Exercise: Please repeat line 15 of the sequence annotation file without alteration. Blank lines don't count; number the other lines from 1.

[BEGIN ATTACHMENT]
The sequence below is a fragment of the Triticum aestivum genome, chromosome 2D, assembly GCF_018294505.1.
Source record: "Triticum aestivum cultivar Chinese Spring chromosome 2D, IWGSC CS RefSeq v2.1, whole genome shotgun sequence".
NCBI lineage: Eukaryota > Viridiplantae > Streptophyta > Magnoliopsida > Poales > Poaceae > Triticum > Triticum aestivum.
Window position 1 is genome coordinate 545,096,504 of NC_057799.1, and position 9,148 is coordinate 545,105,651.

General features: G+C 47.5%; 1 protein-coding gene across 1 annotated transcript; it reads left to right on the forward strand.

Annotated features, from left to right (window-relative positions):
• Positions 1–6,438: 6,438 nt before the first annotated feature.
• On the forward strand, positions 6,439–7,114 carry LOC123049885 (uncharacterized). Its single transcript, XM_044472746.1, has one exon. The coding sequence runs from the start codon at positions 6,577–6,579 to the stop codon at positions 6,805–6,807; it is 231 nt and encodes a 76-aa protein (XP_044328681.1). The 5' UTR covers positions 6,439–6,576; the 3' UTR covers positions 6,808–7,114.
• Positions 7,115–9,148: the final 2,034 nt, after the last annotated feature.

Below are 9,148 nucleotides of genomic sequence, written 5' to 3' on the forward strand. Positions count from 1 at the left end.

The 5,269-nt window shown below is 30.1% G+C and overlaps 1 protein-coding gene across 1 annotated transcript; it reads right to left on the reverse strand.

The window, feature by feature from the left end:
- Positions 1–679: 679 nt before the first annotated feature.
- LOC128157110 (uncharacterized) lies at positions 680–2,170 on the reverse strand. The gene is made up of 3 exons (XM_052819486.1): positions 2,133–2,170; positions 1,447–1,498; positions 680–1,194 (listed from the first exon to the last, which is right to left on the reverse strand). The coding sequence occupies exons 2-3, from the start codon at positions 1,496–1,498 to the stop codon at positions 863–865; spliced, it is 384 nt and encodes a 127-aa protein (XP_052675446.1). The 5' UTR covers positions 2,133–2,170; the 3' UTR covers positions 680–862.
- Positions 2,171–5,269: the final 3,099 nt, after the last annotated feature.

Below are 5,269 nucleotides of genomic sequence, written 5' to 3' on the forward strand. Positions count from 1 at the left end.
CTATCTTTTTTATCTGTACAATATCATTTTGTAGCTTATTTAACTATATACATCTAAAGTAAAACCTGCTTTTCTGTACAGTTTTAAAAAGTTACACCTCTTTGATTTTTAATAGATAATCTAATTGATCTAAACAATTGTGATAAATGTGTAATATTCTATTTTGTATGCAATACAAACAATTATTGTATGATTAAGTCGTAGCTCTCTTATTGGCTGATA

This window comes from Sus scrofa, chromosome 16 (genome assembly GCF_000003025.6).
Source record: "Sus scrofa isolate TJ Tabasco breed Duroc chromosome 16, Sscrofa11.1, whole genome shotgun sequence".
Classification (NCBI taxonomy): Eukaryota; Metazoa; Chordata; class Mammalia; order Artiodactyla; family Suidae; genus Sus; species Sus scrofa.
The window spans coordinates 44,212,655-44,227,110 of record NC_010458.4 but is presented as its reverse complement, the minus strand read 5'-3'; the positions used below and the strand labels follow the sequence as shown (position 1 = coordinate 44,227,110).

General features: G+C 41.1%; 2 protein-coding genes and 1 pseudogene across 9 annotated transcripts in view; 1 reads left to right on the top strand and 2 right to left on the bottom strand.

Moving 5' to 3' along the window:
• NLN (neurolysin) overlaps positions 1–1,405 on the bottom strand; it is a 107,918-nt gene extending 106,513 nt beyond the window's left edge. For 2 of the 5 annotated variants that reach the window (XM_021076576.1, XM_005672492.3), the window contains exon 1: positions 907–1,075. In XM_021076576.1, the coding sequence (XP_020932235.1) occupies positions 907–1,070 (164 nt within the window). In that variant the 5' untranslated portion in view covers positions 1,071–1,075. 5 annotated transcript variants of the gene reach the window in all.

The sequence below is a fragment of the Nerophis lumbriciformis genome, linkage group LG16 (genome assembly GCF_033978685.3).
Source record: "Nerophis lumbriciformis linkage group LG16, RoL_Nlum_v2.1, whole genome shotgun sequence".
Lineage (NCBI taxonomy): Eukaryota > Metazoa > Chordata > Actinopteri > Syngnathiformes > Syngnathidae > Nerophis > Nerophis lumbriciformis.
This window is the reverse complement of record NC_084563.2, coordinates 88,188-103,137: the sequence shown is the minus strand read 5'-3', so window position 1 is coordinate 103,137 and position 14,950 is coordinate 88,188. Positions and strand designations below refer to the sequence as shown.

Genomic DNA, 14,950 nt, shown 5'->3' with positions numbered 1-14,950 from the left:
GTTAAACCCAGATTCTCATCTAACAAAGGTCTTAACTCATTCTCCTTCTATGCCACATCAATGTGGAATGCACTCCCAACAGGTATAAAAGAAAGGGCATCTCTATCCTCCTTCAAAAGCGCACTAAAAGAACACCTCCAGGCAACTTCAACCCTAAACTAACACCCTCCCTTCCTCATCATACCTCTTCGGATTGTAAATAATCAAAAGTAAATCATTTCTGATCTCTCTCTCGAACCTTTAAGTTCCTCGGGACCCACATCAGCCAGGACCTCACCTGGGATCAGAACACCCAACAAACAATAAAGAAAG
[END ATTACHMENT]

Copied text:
- Positions 2,171–5,269: the final 3,099 nt, after the last annotated feature.